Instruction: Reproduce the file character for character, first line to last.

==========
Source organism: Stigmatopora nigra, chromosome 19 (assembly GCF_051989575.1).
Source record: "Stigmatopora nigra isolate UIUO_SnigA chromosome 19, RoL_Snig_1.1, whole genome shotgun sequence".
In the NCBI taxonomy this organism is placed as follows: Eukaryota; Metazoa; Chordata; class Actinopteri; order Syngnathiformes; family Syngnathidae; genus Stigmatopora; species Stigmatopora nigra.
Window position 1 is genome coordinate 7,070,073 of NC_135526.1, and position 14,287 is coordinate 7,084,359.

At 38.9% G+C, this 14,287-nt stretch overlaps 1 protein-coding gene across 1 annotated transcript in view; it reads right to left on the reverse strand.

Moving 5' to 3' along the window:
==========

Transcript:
Source organism: Stigmatopora nigra, chromosome 19 (assembly GCF_051989575.1).
Source record: "Stigmatopora nigra isolate UIUO_SnigA chromosome 19, RoL_Snig_1.1, whole genome shotgun sequence".
In the NCBI taxonomy this organism is placed as follows: Eukaryota; Metazoa; Chordata; class Actinopteri; order Syngnathiformes; family Syngnathidae; genus Stigmatopora; species Stigmatopora nigra.
Window position 1 is genome coordinate 7,070,073 of NC_135526.1, and position 14,287 is coordinate 7,084,359.

At 38.9% G+C, this 14,287-nt stretch overlaps 1 protein-coding gene across 1 annotated transcript in view; it reads right to left on the reverse strand.

Moving 5' to 3' along the window: